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Facts & Implications of Aon Hewitt’s Sale to Blackstone

Last week Aon Hewitt announced that it has signed a definitive agreement to sell nearly all the businesses within its Outsourcing segment (including benefits administration, HR BPO, and Workday cloud HR services) to Blackstone. Initially, it may appear that this is a step backwards from some of its prior acquisitions, including Hewitt in 2010 for benefits administration, Exult in 2004 for HR BPO, and OmniPoint in 2012 for Workday services. However, the separation will be highly beneficial as the new entity will be a pure play, focusing on operational HR administration activities.

There are a few nuisances with the sale, since some benefits businesses will be retained by Aon Hewitt, including DBCalc and its private exchange for active employees and retirees. The key with both of these offerings is their tight integration with businesses in Aon Hewitt’s Consulting segment. For example, DBCalc is typically bundled with actuarial services.

The private exchange business, on the other hand, will essentially straddle both organizations, with Aon Hewitt retaining the front-end architecture and design and associated work around procuring carriers, plan details, brokering, etc., and Blackstone taking over the back-end administration, technology, and call center support services.

In addition, some U.K. and Canadian benefits administration businesses will be retained by Aon Hewitt; like DBCalc, these businesses are tightly integrated with consulting services, and make up a small portion of the overall portfolio.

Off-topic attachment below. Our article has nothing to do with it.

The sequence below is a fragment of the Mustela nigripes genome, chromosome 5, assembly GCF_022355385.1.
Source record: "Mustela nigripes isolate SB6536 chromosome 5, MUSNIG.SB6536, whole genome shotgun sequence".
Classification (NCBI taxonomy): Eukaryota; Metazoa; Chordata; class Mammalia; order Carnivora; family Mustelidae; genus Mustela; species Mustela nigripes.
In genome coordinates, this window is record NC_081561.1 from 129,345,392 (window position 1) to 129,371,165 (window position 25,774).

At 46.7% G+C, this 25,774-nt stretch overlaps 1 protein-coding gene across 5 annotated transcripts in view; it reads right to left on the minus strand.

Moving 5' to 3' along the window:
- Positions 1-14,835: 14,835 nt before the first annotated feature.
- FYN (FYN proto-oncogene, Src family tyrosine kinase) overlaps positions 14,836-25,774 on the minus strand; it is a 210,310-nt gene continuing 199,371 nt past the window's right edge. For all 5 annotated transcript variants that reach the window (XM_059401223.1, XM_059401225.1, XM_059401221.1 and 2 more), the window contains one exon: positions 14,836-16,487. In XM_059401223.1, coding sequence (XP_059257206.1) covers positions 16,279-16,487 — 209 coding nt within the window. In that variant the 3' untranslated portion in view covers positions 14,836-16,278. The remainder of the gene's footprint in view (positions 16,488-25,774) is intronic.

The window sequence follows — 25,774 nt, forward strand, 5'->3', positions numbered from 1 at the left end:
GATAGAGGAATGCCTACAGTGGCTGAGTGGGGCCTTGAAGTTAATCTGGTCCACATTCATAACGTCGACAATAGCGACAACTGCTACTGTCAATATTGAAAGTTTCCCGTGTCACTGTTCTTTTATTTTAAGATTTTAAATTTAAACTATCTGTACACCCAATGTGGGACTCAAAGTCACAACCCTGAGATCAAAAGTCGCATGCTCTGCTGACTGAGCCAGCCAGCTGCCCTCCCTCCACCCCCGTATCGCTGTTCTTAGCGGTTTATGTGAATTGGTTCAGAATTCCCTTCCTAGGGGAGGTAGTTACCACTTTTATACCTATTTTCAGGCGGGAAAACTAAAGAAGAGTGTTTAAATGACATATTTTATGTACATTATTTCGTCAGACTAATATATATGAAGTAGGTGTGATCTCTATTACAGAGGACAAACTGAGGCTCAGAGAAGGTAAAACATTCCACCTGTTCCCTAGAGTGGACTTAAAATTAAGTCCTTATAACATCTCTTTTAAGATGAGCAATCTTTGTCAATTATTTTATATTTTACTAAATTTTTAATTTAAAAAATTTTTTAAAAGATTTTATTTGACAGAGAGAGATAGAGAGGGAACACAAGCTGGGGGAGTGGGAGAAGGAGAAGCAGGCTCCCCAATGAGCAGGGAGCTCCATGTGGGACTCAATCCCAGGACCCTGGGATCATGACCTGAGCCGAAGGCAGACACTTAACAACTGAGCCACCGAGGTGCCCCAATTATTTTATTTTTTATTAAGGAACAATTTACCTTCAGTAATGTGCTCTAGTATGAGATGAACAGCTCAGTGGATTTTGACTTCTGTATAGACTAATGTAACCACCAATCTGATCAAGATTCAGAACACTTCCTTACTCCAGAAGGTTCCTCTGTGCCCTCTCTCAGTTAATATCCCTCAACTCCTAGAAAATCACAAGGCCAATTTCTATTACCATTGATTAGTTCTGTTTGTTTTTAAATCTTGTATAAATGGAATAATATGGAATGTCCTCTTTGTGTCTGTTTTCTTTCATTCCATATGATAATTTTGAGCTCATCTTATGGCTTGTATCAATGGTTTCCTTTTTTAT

Although not technically operating under the Outsourcing segment, it’s worth noting that Aon’s global benefits business, including brokerage and consulting services, will not be part of the sale.

With the remaining Aon Hewitt focusing on advisory services, the two companies will continue to have a working relationship, especially with respect to the large market, but there will not be an exclusive partnership in place. 

More importantly, the separation will allow each entity to make targeted investments in their core capabilities, resulting in faster innovation overall. In the short-term, the roadmap for each business being sold will remain intact; for example, the current emphasis of benefits administration is on improving the participant experience, which includes combining health and wealth together, as well as driving self-service and enhancing the customer experience. With respect to the Workday business, the key objective is to provide a flexible and modular offering around Workday HCM and Workday Financial Management.

From Blackstone’s perspective, acquiring Aon Hewitt’s Workday business diversifies its HCM technology holdings, following its minority investment in Kronos in 2014.

The deal, for a cash consideration of $4.3bn at closing and additional consideration of up to $500m based on future performance, is scheduled to close in 60 days, with a new company name to follow.

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